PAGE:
JOHANNESBURG, 27 March 2021 – A drug allegedly effective in treating COVID-19 faces a medical and legal battle in South Africa, as medics seek emergency use authorization.

The drug, Ivermectin, has been used so far to treat parasitic worms, but has more recently been touted as effective against the new coronavirus.

Testing for COVID-19 as South African Variant Takes Off Like Wild Fire - Photo IOL

Testing for COVID-19 as South African Variant Takes Off Like Wild Fire – Photo IOL

While it is not licensed for human use, it has gained a lot of attention, with many touting its success in bringing them back from the brink as they laid sick, reportedly dying from COVID-19.

With more than 52,000 people in South Africa dead from virus and thousands newly-infected everyday, both patients and relatives caring for them are desperate for “anything” that can stem the fast-rising death toll.

Responding to their despair, some South African doctors have been prescribing Ivermectin to patients with coronavirus, citing anecdotal evidence that it can alleviate some of the worst effects of COVID-19 to justify their action.

Africa Surpasses 108,000 COVID-19 Deaths - Photo AP News

Africa Surpasses 108,000 COVID-19 Deaths – Photo AP News

A third wave of the virus dominated by the South African variant and delay in swinging off a vaccination campaign has left citizens desperate to try anything.

Fears have grown that South Africa, currently Africa’s worst-hit country, could see the death toll rise shaprly as temperature cools down ahead of its approaching winter season.

Campaigners for Emergency Use Authorization for Ivermectin - Photo BBC

Campaigners for Emergency Use Authorization for Ivermectin – Photo BBC

South African Approves Ivermectin - Photo Bloomberg

South African Approves Ivermectin – Photo Bloomberg

South Africa’s medical regulator, the drug’s manufacturer and some of the country’s most eminent scientists have all warned against using it to treat coronavirus.

Ivermectin is very popular in the black market, with illicit networks stretching from South African through India to China manufacturing and selling it illegally.

As demand has skyrocketed, the drug’s price has soared 15-fold from about four U.S. dollars per pack of ten pills to $60 for the same pack.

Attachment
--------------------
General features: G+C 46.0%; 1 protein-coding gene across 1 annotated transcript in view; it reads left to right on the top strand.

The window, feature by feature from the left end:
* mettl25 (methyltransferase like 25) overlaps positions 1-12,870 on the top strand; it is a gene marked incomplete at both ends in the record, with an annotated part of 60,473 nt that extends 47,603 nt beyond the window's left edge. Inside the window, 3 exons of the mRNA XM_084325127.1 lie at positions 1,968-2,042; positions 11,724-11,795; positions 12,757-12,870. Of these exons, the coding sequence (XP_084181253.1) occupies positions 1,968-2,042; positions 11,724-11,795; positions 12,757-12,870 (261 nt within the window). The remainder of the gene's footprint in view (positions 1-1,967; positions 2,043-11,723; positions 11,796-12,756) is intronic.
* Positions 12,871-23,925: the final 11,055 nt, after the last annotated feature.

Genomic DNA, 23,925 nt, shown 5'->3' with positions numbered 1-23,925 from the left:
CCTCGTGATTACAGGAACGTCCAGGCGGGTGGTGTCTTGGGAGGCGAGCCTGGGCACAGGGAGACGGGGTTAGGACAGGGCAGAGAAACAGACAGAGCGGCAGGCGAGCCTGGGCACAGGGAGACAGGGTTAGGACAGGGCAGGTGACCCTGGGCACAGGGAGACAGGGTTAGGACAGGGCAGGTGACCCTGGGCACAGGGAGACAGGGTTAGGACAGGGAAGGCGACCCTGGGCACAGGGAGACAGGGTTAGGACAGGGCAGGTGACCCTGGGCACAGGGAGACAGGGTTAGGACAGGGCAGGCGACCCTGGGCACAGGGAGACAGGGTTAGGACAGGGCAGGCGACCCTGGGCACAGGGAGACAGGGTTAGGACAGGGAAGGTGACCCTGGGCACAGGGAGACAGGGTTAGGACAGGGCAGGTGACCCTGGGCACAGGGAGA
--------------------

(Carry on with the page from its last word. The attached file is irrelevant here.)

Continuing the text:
Dr Nathi Mdladla - Photo Webinar Jam

Nathi Mdladla – Photo Webinar Jam

One of the doctors who has openly called for the use of the drug in desperate cases of COVID-19 is Nathi Mdladla, the head of the intensive care unit at Durban’s George Mukhari Academic Hospital.

“At the height of the first wave, a lot of hospitals both public and private and GP practices in South Africa were using Ivermectin,” Dr Mdladla told the BBC.

“People were dying and doctors were looking at many treatment options to try and save lives. Ivermectin was one of the drugs doctors repurposed,” Mukhari added.

Advocacy groups who want to see the drug licensed for use in humans and medical professionals who are both opposed or supportive of its use in humans are scheduled to make their case before the High Court in Gauteng where an emergency hearing is expected soon.

Advocates of emergency use authorization say the only matter in dispute is the quality of studies into the effectiveness of the drug.

South Africa Accounts for Nearly 50 Percent of All African Deaths - Photo SABC News

South Africa Accounts for Nearly 50 Percent of All African Deaths – Photo SABC News

So far, it has been used on animals in South Africa and is only recommended for human use by the World Health Organization to treat river blindness.

Last December, South Africa’s drug regulator, SAHPRA, prohibited its use on humans, urging doctors to get approval through a special “compassionate use” application which allows an unauthorized drug to be prescribed in dire situations.

“There is insufficient evidence for or against the use of Ivermectin in the prevention or treatment of COVID-19,” SAHPRA said at the time.

Illegal Use of Ivermectin Soars along with Prices and Profits - Photo Health Policy Watch

Illegal Use of Ivermectin Soars along with Prices and Profits – Photo Health Policy Watch

“The fight is about the quality of the studies that have been done so far. What we’re saying is that in a pandemic, you can never be in a position to actually generate these high-level, long studies, because it means in the meantime, you watch people die,” Dr Mdladla argued on the BBC.

Without formal authorization and with desperation rising as infections and deaths rise, South Africans are sourcing Ivermectin from the black market where, as SAHPRA recognized last December, the “quality cannot be guaranteed”.

As of Saturday, South Africa has confirmed 1.54 million cases of COVID, with 52,602 fatalities and 1.47 million full recoveries, according to latest data by the country’s health ministry, the World Health Organization, Africa Centers for Disease Control and Prevention (Africa CDC) and Johns Hopkins University Hospital.

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